Scott, R. K. & Polvani, L. M. Forced-dissipative shallow-water turbulence on the sphere and the atmospheric circulation of the giant planets. J. Atmos. Sci. 64, 3158–3176 (2007).

    ADS  Article  Google Scholar 

  32. 32

    Porco, C. C. et al. Cassini imaging science: instrument characteristics and anticipated scientific investigations at Saturn. Space Sci. Rev. 115, 363–497 (2004).

    ADS  Article  Google Scholar 

  33. 33

    Vasavada, A. R., Porco, C. C. & The Cassini Imaging Science Team. Cassini Cylindrical-Projection Maps near Jupiter Closest Approach (NASA Planetary Data System, 2008);

  34. 34

    Kolmogorov, A. N. Dissipation of energy in the locally isotropic turbulence (English translation 1991). Proc. R. Soc. Lond. A 434, 15–17 (1941).

    ADS  Article  Google Scholar 

  35. 35

    Davidson, P. A. Turbulence: An Introduction for Scientists and Engineers 2nd edn (Oxford Univ. Press, 2015).

    Google Scholar 

  36. 36

    Blažica, V., Žagar, N., Strajnar, B. & Cedilnik, J. Rotational and divergent kinetic energy in the mesoscale model ALADIN. Tellus A 65, 18918 (2013).

    ADS  Article  Google Scholar 

  37. 37

    Gierasch, P. J. et al. Observation of moist convection in Jupiter’s atmosphere. Nature 403, 628–630 (2000).

    ADS  Article  Google Scholar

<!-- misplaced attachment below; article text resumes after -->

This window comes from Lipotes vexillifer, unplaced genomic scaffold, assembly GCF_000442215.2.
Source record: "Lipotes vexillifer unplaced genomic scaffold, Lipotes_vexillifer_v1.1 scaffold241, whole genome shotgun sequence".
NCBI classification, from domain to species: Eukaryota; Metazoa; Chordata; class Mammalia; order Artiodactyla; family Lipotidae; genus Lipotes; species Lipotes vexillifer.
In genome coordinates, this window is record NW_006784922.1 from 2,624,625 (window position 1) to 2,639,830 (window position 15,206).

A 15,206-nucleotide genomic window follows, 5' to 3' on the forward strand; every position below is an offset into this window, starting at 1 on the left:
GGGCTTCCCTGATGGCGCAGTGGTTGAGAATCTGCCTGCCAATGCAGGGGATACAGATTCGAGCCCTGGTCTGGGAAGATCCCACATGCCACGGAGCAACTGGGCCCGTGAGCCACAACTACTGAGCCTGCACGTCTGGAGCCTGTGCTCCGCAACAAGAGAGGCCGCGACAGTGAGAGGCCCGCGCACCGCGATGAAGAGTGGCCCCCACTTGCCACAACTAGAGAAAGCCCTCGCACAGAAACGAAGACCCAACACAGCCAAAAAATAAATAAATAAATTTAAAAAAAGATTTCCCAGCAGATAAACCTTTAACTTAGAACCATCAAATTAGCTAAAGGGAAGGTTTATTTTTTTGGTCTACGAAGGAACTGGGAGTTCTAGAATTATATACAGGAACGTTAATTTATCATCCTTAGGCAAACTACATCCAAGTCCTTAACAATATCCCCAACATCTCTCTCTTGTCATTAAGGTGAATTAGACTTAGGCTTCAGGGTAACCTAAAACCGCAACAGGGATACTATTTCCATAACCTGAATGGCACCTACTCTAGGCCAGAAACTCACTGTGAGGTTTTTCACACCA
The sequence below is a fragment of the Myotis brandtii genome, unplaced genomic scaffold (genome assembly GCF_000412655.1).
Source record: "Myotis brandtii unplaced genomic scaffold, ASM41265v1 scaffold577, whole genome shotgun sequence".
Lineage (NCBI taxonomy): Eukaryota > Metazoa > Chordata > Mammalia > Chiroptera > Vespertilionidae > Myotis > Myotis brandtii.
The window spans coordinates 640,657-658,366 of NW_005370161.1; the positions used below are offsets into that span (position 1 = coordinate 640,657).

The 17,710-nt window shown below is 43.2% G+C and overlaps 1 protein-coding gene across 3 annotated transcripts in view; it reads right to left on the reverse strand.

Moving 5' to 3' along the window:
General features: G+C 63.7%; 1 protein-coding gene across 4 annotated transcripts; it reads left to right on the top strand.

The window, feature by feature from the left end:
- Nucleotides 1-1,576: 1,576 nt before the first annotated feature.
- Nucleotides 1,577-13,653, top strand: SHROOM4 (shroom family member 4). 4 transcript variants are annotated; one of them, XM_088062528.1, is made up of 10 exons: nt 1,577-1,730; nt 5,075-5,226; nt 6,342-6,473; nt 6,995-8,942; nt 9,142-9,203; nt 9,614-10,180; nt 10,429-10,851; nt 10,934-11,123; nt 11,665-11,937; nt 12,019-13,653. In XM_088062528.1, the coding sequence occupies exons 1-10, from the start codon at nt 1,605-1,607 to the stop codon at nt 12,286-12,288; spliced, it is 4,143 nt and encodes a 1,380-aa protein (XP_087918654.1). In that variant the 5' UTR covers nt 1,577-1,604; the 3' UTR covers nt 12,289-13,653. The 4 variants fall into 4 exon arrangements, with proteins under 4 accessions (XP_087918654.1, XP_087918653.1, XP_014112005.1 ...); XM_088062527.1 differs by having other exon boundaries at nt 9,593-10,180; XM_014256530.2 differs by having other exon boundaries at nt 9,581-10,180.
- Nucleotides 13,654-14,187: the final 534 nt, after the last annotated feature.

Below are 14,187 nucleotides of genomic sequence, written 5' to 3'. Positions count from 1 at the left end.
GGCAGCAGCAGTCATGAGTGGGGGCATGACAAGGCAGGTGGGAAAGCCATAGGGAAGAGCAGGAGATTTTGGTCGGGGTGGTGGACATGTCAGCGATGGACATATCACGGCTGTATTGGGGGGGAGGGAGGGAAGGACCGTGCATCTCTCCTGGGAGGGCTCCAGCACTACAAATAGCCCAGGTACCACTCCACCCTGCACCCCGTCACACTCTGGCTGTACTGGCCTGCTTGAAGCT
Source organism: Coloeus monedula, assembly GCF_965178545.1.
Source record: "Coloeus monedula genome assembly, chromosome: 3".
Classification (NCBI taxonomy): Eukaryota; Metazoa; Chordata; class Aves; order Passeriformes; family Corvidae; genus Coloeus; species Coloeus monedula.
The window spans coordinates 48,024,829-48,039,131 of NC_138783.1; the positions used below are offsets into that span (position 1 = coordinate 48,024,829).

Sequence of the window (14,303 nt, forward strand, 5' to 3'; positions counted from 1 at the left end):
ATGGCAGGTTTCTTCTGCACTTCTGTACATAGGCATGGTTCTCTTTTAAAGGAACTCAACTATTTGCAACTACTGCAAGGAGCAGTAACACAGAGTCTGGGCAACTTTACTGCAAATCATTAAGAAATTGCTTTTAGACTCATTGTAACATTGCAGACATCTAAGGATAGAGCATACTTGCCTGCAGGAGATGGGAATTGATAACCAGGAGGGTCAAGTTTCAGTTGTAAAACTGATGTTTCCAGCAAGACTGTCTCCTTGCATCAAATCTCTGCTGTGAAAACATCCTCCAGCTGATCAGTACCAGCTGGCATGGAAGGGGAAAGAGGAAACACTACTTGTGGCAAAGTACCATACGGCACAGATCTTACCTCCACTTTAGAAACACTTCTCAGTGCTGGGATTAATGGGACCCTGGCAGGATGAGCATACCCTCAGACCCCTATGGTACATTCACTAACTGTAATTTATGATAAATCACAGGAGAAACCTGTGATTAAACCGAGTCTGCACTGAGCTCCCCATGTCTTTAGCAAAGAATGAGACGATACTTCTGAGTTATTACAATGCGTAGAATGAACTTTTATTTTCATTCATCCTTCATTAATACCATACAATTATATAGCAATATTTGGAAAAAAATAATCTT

38. 38

    Ingersoll, A. P., Gierasch, P. J., Banfield, D., Vasavada, A. R. & The Galileo Imaging Team. Moist convection as an energy source for the large-scale motions in Jupiter’s atmosphere. Nature 403, 630–632 (2000).

  39. 39

    Blumen, W. Uniform potential vorticity flow: Part I. Theory of wave interactions and two-dimensional turbulence. J. Atmos. Sci. 35, 774–783 (1978).

    ADS  Article  Google Scholar 

  40. 40

    Held, I. M., Pierrehumbert, R. T., Garner, S. T. & Swanson, K. L. Surface quasi-geostrophic dynamics. J. Fluid Mech. 282, 1–20 (1995).

    ADS  MathSciNet  Article  Google Scholar 

  41. 41

    Tulloch, R. & Smith, K. S. Quasigeostrophic turbulence with explicit surface dynamics: application to the atmospheric energy spectrum. J. Atmos. Sci. 66, 450–467 (2009).

    ADS  Article  Google Scholar 

  42. 42

    Fincham, A. M. & Spedding, G. R. Low cost, high resolution DPIV for measurement of turbulent fluid flow. Exp. Fluids 23, 449–462 (1997).

    Article  Google Scholar 

  43. 43

    Fincham, A. & Delerce, G. Advanced optimization of correlation imaging velocimetry algorithms. Exp. Fluids 29, S13–S22 (2000).

    Article  Google Scholar 

  44. 44

    Young, R. M. B., Read, P. L., Armstrong, D. & Lancaster, A. J. Jupiter Horizontal Wind Velocities at Cloud Level from Cassini [data-set] (Oxford University Research Archive, 2017);